Inter-ethnic harmony is now worsening as government agencies expropriate the lands of Tamil-speaking people. It reports that about 90% of the land confiscated by the military has been released. In fact, the military continues to occupy large tracts of Tamil land. People are constantly protesting in front of the military camps to release their lands.

At the same time, government agencies continue to expropriate large tracts of land in the North and East. It is also setting up new government structures, such as the Archaeological Task Force for the Eastern Province, for this purpose. The recent report of the California-based thinktank, the Oakland Institute, demonstrates the extent to which the government has usurped the Tamil people’s title to their lands, including by militarizing the North and East.

Just this morning I received information that lands in Periakattu in the D.S. Division of Chettikulam belonging to the Tamil Refugees who left their lands due to the war, have been arbitrarily appropriated and allocated to the Army to do chillie cultivation. Close by the Army had already  expropriated land to set up a Tanker Training Camp. The presence of the Army is increasing daily in these areas.

Below are some excerpts from the Oakland Institute report. I also enclose the full report of the Oakland Institute for the attention of the UNHRC-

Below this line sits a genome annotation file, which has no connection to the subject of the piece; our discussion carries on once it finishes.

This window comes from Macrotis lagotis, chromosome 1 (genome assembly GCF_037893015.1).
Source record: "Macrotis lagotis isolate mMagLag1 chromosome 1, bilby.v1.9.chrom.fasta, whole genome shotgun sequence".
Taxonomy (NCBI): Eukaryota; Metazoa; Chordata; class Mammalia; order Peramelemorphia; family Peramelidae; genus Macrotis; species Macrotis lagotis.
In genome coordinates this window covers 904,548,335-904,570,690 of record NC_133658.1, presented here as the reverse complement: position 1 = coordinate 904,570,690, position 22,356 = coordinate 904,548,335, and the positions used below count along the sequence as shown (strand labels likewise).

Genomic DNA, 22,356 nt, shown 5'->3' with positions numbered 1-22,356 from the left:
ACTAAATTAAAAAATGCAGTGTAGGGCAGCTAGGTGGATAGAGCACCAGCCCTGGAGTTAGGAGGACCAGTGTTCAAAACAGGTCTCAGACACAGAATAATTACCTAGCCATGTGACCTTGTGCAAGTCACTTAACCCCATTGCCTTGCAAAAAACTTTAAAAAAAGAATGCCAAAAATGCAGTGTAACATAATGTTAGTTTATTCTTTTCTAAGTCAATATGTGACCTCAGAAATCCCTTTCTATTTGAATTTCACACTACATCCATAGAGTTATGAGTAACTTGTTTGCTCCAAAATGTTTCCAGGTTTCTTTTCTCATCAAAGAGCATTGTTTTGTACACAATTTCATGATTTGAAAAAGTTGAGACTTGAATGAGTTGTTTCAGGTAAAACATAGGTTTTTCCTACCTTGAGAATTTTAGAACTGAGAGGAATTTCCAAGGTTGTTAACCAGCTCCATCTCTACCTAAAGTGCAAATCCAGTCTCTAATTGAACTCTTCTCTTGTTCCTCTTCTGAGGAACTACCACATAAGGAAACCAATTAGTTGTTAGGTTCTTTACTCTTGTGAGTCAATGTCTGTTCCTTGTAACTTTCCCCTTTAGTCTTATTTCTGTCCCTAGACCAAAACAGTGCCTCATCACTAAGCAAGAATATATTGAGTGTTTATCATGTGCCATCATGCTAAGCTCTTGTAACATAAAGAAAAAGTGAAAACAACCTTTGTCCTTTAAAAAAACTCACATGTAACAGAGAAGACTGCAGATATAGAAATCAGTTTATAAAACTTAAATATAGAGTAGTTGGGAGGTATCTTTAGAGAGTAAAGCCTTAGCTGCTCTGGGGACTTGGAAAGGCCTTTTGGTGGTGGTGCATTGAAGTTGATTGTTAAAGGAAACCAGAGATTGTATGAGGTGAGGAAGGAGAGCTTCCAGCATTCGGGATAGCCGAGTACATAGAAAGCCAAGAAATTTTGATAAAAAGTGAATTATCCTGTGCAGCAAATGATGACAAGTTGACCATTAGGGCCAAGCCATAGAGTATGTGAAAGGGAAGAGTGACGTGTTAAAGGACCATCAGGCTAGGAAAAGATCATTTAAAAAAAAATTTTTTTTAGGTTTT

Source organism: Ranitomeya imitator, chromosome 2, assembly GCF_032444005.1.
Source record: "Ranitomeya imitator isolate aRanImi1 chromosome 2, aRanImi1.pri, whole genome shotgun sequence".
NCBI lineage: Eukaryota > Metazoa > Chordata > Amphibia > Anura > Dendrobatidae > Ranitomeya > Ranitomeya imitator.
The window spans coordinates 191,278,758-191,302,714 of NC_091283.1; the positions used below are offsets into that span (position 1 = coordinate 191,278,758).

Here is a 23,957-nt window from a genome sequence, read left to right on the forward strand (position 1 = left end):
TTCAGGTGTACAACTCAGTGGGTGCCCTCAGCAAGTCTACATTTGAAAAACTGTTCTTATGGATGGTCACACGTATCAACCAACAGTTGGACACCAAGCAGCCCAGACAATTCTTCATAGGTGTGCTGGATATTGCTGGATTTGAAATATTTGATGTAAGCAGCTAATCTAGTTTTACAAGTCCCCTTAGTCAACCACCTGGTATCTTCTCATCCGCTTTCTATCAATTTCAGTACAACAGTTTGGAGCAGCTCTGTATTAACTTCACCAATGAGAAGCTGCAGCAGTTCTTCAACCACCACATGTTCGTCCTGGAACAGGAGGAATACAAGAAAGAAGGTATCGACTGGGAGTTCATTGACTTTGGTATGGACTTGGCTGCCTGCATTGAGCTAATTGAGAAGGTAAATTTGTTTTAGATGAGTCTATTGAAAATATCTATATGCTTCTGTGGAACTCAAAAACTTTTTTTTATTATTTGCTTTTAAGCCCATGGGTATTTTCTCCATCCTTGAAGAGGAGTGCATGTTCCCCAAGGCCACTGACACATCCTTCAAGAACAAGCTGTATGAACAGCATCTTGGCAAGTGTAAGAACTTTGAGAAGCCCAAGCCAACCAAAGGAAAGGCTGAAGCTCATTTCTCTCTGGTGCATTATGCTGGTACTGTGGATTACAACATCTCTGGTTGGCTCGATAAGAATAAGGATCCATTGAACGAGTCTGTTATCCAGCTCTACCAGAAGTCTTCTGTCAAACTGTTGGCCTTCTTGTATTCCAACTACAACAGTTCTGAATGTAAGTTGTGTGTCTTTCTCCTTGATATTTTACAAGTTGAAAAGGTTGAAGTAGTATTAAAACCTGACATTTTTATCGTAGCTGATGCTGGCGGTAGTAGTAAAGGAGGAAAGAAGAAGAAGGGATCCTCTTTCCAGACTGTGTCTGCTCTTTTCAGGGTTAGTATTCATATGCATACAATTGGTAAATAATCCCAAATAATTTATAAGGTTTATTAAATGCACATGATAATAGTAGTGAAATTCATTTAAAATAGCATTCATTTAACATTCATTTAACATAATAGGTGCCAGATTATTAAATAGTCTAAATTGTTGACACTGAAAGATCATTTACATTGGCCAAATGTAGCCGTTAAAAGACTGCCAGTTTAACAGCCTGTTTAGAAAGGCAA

“In the Mullaitivu District, the Forest Department has expropriated 32,110 acres of land and the Wildlife Department claimed 23,515 acres. The Archaeological Department has seized 202 acres and the Mahawali Authority has taken 4,368 acres. Also, more than 25,000 acres of land have been expropriated for the formation of the Manalaaru/Weli Oya Sinhala DS Division. Since the end of the war in 2009, 67 Buddhist temples (viharas) have been set up in the Mullaitivu District alone under the Archaeological Department. The cemeteries of the LTTE cadres have been levelled; military camps have been set up and war victory symbols erected” (p. 5). These  figures would have now increased since the Report was prepared last year.